We can find exactly the same pattern in the legend of the dragon of the seas, Nagga, which the ancient Grey King of the Iron Islands (from whom the Greyjoys claim to be descendants) allegedly killed, making her ribs the pillars of his palace, her jaw his throne and her teeth his crown, after the drowned god had changed these bones into stone and captured Nagga's fire to heat the palace. Literally, the Grey King lived in a maternal womb, which echoes both Daenerys locking her dragon children in the depths of his Great Pyramid in Meereen, and a replica served by Jaime Lannister to Catelyn Stark, when she visited him in his prison in Riverrun :

"My son may be young, but if you take him for a fool, you are sadly mistaken . . . and it seems to me that you were not so quick to make challenges when you had an army at your back."

"Did the old Kings of Winter hide behind their mothers' skirts as well ?" (Catelyn VII, ACOK)

Jaime... Jaime... Jaime... Could the strength of the castle come from the princess ? Surely, the mocking bird want it.

Catelyn just told Jaime not to take his son Robb for a fool. But "fool", Robb will be, however, by marrying Jeyne Ouestrelin despite his official promise to marry a Frey. A "folly of love", therefore, which will cost him his life at the Red Wedding (note also that in a way, Robb is also a robber who tricks Tywin Lannister). If we find the theme of the fool man (and "clever" because Robb has proved he was clever in terms of military strategy), we see with the image of the glass gardens the ambiguous figure of a protective and suffocating mother at the same time, exactly as Lysa can be (and as Princess Sansa would be later on?).
 All this gives a particular insight to the fact that after seeing the heart of winter during his comatose dream, Bran names his golden-eyed direwolf Summer. It is suggested that the heart of summer could also be in Winterfell, or even that the heart of winter and the heart of summer are one and the same thing, or that they form a tragic couple. Aspiration of summer and winter come together, as shown very well by the happy memories of Sansa's summer snowfalls. And now, as a consequence, Stark children are all that : strong, fool and clever.

Next post will be to study the "wedding" between the princess and the greenseer/skinchanger (not yet the beding).




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2- Biting, kissing and wedding

She stood, towering over the great white castle. "I can't think how to do the glass roof over the gardens."
Littlefinger stroked his chin, where his beard had been before Lysa had asked him to shave it off. "The glass was locked in frames, no? Twigs are your answer. Peel them and cross them and use bark to tie them together into frames. I'll show you." He moved through the garden, gathering up twigs and sticks and shaking the snow from them. When he had enough, he stepped over both walls with a single long stride and squatted on his heels in the middle of the yard. Sansa came closer to watch what he was doing. His hands were deft and sure, and before long he had a crisscrossing latticework of twigs, very like the one that roofed the glass gardens of Winterfell. "We will need to imagine the glass, to be sure," he said when he gave it to her.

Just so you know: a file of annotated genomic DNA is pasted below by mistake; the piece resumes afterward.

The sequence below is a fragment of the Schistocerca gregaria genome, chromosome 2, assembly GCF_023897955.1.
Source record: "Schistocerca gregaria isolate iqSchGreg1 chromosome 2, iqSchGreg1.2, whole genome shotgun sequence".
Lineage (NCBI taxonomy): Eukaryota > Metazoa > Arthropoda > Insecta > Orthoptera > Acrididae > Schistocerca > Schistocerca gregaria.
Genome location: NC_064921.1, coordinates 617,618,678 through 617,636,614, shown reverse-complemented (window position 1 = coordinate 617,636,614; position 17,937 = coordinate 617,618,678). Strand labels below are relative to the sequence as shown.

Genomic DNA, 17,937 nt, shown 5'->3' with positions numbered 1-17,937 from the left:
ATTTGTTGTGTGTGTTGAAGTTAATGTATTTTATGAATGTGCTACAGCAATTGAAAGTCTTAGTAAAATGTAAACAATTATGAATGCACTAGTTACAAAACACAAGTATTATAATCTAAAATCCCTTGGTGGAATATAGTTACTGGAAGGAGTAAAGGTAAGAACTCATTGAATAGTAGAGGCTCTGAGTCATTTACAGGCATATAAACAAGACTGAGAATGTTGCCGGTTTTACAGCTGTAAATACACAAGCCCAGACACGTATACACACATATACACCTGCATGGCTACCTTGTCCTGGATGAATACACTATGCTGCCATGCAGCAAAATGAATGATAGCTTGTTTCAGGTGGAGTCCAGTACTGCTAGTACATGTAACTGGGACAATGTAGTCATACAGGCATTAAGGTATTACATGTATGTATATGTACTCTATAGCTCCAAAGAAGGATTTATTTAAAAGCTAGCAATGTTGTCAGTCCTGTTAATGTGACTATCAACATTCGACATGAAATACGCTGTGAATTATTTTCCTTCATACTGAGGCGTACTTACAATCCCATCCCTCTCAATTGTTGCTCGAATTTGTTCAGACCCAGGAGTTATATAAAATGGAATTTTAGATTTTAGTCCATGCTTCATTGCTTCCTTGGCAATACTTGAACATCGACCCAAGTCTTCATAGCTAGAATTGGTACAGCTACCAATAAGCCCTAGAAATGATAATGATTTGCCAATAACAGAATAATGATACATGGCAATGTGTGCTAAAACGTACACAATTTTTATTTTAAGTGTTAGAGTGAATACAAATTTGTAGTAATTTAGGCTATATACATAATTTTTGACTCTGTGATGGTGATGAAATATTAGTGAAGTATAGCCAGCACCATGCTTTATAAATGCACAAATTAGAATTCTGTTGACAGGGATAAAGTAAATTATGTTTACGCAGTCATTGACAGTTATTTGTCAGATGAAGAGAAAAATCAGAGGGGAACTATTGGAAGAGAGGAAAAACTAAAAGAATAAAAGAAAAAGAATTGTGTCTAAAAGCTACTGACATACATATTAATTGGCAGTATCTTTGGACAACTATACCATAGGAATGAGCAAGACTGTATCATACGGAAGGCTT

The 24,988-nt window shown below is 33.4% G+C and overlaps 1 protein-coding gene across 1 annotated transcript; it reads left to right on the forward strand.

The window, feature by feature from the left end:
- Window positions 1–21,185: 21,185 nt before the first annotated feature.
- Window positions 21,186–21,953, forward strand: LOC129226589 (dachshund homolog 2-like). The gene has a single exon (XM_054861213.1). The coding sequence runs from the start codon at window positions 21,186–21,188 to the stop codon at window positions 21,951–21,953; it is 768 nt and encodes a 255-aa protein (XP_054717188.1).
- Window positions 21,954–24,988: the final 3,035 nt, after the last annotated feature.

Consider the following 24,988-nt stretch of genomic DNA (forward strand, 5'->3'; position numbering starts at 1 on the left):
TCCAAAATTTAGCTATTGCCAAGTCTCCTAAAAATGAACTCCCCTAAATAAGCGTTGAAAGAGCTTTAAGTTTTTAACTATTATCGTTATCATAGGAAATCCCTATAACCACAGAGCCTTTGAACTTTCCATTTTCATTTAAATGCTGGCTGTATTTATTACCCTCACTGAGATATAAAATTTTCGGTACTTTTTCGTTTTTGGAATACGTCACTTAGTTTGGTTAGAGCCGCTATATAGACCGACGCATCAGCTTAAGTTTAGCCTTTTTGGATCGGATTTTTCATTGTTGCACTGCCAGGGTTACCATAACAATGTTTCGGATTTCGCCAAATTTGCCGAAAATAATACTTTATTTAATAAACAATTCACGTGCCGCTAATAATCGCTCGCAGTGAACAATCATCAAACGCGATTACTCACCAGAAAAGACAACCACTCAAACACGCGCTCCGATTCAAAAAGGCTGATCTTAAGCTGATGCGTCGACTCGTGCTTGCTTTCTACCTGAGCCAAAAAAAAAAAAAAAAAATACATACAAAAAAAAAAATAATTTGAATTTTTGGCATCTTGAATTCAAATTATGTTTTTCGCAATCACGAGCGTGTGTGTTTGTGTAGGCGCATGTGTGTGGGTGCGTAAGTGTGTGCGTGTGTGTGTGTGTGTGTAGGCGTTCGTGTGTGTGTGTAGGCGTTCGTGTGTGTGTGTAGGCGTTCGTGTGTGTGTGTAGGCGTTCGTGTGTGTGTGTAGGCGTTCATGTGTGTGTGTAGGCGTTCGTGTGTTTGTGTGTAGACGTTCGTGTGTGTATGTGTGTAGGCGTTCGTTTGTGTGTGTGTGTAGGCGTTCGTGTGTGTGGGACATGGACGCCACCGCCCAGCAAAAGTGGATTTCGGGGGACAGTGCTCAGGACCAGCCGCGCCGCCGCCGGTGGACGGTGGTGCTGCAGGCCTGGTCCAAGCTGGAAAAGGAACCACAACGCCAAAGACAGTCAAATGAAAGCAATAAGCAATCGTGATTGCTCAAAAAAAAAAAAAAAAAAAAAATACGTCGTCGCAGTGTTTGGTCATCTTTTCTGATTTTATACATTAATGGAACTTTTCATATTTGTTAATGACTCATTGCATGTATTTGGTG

"This is just right," she said.

So, Littlefinger the clever took advantage of Sansa's desire to infiltrate the snow castle. It should be noted that the "middle of the yard" can be understood as the yard of Winterfell as much as that of the Eyrie (or even the middle of a human body), and that the process of appropriation by Sansa was therefore not interrupted with the arrival of Littlefinger. Moreover, in the same movement as he tried to seize the castle and its lady by crossing the perimeter wall without being invited, she had him build the glass roof of the glass garden. Glass roof, you said? Isn't it rather the lid of the glass coffin in which Snow White is kept safe from predators until Prince Promised arrives? Or is it a metaphor for a wedding coat with which our mockingbird would cover his princess and steal her from the world ? the twigs are indeed intertwined as are the threads of a fabric or those of a spider web. I think for my part that the double function of the glass roof has to be taken into account, and that GRRM is interpreting the part of the Seven Dwarves in Snow White's tale with a disturbing ambivalence (the ambivalence is also present in Disney's movie, except the fact that the dwarves are never a threat for the princess) : Littlefinger holds Sansa prisoner in her canvas and substitutes himself for her husband and father, where Sansa is able to take advantage of the protection imposed to grow in strength, and take her true flight one day.... finally we hope so, for her !